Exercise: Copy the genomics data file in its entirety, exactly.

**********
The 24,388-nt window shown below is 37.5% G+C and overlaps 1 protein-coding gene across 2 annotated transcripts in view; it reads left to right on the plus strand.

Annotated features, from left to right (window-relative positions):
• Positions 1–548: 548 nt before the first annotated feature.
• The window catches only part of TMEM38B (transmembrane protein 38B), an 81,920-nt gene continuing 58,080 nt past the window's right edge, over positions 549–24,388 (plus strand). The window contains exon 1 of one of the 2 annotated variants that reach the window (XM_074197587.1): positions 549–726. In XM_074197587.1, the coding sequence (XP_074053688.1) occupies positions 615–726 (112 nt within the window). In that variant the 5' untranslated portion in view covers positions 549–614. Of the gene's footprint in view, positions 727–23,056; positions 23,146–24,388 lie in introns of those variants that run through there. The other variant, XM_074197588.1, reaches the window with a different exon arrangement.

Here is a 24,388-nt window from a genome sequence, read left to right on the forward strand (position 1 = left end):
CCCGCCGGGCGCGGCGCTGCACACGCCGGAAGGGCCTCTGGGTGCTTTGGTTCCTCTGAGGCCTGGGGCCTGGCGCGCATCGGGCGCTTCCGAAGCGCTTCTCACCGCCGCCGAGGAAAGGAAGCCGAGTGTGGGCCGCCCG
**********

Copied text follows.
The 24,388-nt window shown below is 37.5% G+C and overlaps 1 protein-coding gene across 2 annotated transcripts in view; it reads left to right on the plus strand.

Annotated features, from left to right (window-relative positions):
• Positions 1–548: 548 nt before the first annotated feature.
• The window catches only part of TMEM38B (transmembrane protein 38B), an 81,920-nt gene continuing 58,080 nt past the window's right edge, over positions 549–24,388 (plus strand). The window contains exon 1 of one of the 2 annotated variants that reach the window (XM_074197587.1): positions 549–726. In XM_074197587.1, the coding sequence (XP_074053688.1) occupies positions 615–726 (112 nt within the window). In that variant the 5' untranslated portion in view covers positions 549–614. Of the gene's footprint in view, positions 727–23,056; positions 23,146–24,388 lie in introns of those variants that run through there. The other variant, XM_074197588.1, reaches the window with a different exon arrangement.

Here is a 24,388-nt window from a genome sequence, read left to right on the forward strand (position 1 = left end):
CCCGCCGGGCGCGGCGCTGCACACGCCGGAAGGGCCTCTGGGTGCTTTGGTTCCTCTGAGGCCTGGGGCCTGGCGCGCATCGGGCGCTTCCGAAGCGCTTCTCACCGCCGCCGAGGAAAGGAAGCCGAGTGTGGGCCGCCCG